Lawrence Klang, former executive chef at Portland’s Tempo Dulu and The Camden Harbour Inn, has died unexpectedly. He was 47.

Klang, who had moved to Florida with his wife in the spring of 2016 after serving as the opening chef of Tempo Dulu, was scheduled to return to Maine for the summer season to be executive chef of the Blair Hill Inn on Moosehead Lake.

Raymond Brunyanszki, who co-owns the Danforth Inn, where Tempo Dulu is located (and is scheduled to end its run tomorrowSaturday night), and the Relais & Chateaux-designated Camden Harbour Inn, said that Klang apparently died in his sleep. Klang’s wife, Laura Pentel-Klang, told Brunyanszki that Klang died peacefully “surrounded by all his cookbooks with their cat Sage.”

He spoke highly of the chef.

“I think everybody who worked with him will say the same thing: He was extremely talented, very creative, very passionate about his job as a chef, but he was also a very nice person,” Brunyanszki said. “Very well-spoken. Very thoughtful. A lot of people in Maine, and also in France, where he worked, and in the rest of the United States are very shocked by this news. This is hard news.”

According to Klang’s LinkedIn profile and his own website, he had a bachelor’s degree in philosophy from Washington State University and had studied cooking at Le Cordon Bleu-London. He’d spent time in several kitchens in Florida, including restaurants at the Sandestin Resort and the WaterColor Inn.


Ruth McLaughlin, who owns the Relais & Chateaux Blair Hill Inn with her husband, said that she and Klang had corresponded about details for the upcoming season just two days before he died. He was excited to be arriving earlier than originally scheduled because he wanted to get the inn’s garden going, she said, and was apologetic that he had been a little out of touch, saying he felt under the weather with the flu. She said Klang and she had communicated for several years about the possibility of his cooking at the inn, and the timing had finally worked out. When she got in touch Thursday to ask about publicizing his upcoming tenure, Klang’s wife responded to her email with a note saying that her husband had died, peacefully, in his favorite chair.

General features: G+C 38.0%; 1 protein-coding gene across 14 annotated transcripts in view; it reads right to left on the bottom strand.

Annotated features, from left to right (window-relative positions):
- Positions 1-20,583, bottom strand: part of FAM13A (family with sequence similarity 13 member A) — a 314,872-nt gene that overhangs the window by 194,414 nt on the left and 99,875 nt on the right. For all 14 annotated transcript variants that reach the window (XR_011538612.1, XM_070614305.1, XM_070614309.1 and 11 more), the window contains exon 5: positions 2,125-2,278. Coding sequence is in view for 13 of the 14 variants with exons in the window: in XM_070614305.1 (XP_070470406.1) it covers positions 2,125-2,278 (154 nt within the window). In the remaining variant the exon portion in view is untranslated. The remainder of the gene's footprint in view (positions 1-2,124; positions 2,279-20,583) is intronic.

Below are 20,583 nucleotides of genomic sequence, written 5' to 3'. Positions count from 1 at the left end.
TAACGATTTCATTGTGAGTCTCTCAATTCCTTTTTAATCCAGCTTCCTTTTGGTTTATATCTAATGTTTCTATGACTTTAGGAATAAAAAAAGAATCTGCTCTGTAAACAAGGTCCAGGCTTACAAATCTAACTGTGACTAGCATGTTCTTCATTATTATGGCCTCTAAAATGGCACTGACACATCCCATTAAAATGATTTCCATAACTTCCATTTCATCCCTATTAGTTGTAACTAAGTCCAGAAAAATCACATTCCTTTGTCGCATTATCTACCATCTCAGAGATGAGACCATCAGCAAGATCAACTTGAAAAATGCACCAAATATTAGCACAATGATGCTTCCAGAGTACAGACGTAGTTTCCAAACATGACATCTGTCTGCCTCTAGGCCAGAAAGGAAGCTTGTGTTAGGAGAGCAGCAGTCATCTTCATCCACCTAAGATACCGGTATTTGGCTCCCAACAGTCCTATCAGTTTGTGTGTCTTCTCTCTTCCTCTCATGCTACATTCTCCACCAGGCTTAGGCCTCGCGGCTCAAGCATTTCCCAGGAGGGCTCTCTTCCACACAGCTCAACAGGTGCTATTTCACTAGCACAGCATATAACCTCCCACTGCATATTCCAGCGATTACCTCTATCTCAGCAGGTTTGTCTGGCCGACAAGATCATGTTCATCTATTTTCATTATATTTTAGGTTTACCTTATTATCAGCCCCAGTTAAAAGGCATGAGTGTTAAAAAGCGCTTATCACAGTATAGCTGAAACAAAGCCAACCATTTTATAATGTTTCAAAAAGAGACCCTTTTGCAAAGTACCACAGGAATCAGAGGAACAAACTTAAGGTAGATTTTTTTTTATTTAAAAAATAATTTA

“It’s not like he worked here for a year or two,” McLaughlin said, “but every conversation I had – what a wise and humble gentleman. I would hang up feeling so reassured about so many things. He just seemed like a really calm but driven person, and so excited you’d think he was at the beginning of his career.”

Shocked and sad as she felt, she and her husband have already begun looking for a replacement, as “the season is pressing on us,” but, she added, “It will feel like a season that’s dedicated to him in everything we do.”

Klang is survived by his wife. Neither Brunyanszki nor McLaughlin knew the cause of death.

Peggy Grodinsky can be contacted at 791-6453 or at:

Twitter: PGrodinsky

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